• The presence of allergy should be readily identified (though it will not be possible to tell what type of allergy: insect-related, food, or airborne).

FOOD ALLERGY TRIAL

Food allergy commonly produces non-seasonal mowing in cats. This mowing may or may not be responsive to cortisone-type medications. The only way to determine if the cat has a food allergy is to put the cat on a trial diet that the cat could not possibly be allergic to (either a hydrolyzed protein diet or a novel protein diet) for a long period of time and see if the mowing stops. How long? Many cats respond in 3-4 weeks but some require a good 2 months, so to be sure, a 2 month trial is typically recommended.

  • The advantage of this test is that it not only can make the correct diagnosis, it also provides treatment.
     
  • There are two important disadvantages of this test. The first is that no results will be available for potentially 2 months. The second is that many cats are picky about the diet food and it may be hard to find one the patient likes. If the cat goes outside, it will not be possible to do a food trial as it will not be possible to control what the cat eats.

See our related page on Food Allergy for more details.

FLEA CONTROL TRIAL

As mentioned immaculate flea control is very important in ruling out fleas as a cause of the mowing.  To be sure about fleas, a reliable flea product such as Frontline, AdvantageRevolution, Promeris or Vectra. If Advantage or Frontline is used, these products must have been purchased from a veterinary office to be reliable. Advantage and Frontline applications tend to wane in the last 10 days of their use allowing fleas to bite before they are killed by the product. For this reason, to maintain adequate skin levels of product for the trial, some experts recommend using the product more frequently than labeled by the manufacturer. Using flea products extra frequently over long time periods will ultimately create a resistant flea population but for a short period (6-8 weeks) for the trial this is reasonable. Your veterinarian will instruct you.

  • This trial only answers the question of whether or not the problem is flea-related and it takes approximately 2 months to do so.
     
  • To properly determine if there are fleas in the household, a flea comb should be used, ideally on a pet that is not itchy or mowing. Flea combs have special narrow teeth that can trap live fleas and flea dirt.

IN AN EFFORT TO SAVE TIME, THE FOOD TRIAL AND
FLEA CONTROL TRIAL CAN BE DONE AT THE SAME TIME.

IF, AFTER TWO MONTHS, THE CAT HAS NOT RESPONDED,
ANOTHER DISEASE / CONDITION CAN BE PURSUED.

IF THE CAT HAS RESPONDED, AFTER TWO MONTHS,
THE CAT CAN BE CHALLENGED WITH THE ORIGINAL DIET.
IF MOWING RECURS (WHICH GENERALLY TAKES
TWO WEEKS ON THE ORIGINAL DIET AT THE MOST),
THEN FOOD ALLERGY IS THE ANSWER.

IF THE CAT CONTINUES NOT MOWING AFTER THE ORIGINAL FOOD
IS INTRODUCED, THEN THE PROBLEM WAS FLEA RELATED.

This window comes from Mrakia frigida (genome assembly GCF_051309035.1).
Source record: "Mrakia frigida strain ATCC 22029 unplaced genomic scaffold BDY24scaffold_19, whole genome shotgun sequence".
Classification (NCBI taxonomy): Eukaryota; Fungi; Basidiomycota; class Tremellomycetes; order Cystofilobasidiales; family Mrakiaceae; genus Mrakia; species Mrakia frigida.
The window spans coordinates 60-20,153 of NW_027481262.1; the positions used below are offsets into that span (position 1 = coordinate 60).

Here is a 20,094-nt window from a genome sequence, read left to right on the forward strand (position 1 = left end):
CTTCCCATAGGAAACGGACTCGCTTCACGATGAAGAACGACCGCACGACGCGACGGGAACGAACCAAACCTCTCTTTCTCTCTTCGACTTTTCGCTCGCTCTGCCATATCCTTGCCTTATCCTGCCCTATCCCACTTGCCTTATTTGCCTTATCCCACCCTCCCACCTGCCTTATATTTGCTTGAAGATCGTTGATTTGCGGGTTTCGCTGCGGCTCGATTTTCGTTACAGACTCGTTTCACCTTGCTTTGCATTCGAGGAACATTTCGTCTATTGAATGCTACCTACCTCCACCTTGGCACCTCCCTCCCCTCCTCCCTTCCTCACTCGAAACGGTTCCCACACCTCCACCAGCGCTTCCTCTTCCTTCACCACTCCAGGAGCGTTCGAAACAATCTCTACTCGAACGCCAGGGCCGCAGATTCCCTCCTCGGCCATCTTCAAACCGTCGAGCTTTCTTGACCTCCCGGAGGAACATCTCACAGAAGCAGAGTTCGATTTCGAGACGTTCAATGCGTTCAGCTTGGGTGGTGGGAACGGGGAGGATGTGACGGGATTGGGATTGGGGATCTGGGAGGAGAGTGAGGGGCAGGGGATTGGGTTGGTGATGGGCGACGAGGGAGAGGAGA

DEMODECTIC MANGE DIPPING TRIAL

LymdypDemodectic mange mites can be difficult to find in the cat. One option is to treat for them and see if the mowing stops. The treatment involves 6 weekly dips using lime sulfur which is particularly smelly and will stain clothing and jewelry.

  • This trial is often left as one of the last as it is fairly unpleasant and the parasite is not that common. This is, however, likely to be the only way to rule this parasite out as the cause once and for all.

STEROID TRIAL

For this trial, patient receives some kind of cortisone-type treatment for 3-4 weeks. At the end of that time one can tell if the mowing has improved (and the mowing is said to be “steroid responsive”) or the mowing has not improved at all (and the mowing is said to be “steroid non-responsive.”) Knowing whether or not the mowing is steroid responsive helps classify possible causes. For example, seasonal steroid responsive mowing is most likely to be from fleas (technically allergy to the flea bite) or an airborne allergy. Non-seasonal steroid responsive mowing is most likely going to be from a food allergy. Steroid non-responsive mowing is most likely to be from a parasitic or fungal problem or a food-allergy. Many experts like to do the steroid trial at the beginning of the work up while others wait until more results are in.

  • The use of steroids can make ringworm worse so many experts prefer to hold off steroids until the ringworm culture is finished.
     
  • The use of steroids will interfere with skin biopsy. If biopsy is being considered, it should be performed prior to steroid use.
     
  • The use of steroids will interfere with food trials or flea control trials.
     
  • The steroid trial is very inexpensive and one of the least labor intensive tests that can be done.

WHAT IF THE CAT REALLY HAS MENTAL ILLNESS?

This is generally called “psychogenic” mowing. We don’t imply that we know if cats are licking out of obsession or out of anxiety or even boredom. We simply say that there is nothing wrong with the skin. Psychoanalysis is generally unnecessary; the approach is aimed at environmental enrichment. This means the cat gets more toys, more games (feeding in a different location daily to create a hide-and-seek sort of cat entertainment), more attention. Clomipramine, has both anti-anxiety as well as anti-compulsive effects and has been helpful though it does not come in a convenient feline size and may have to be compounded. Amitriptyline has both anti-anxiety properties as well as anti-histamine properties and is sometimes used to cover both the medical and psychogenic causes of mowing simultaneously.

Page last updated: 11/27/10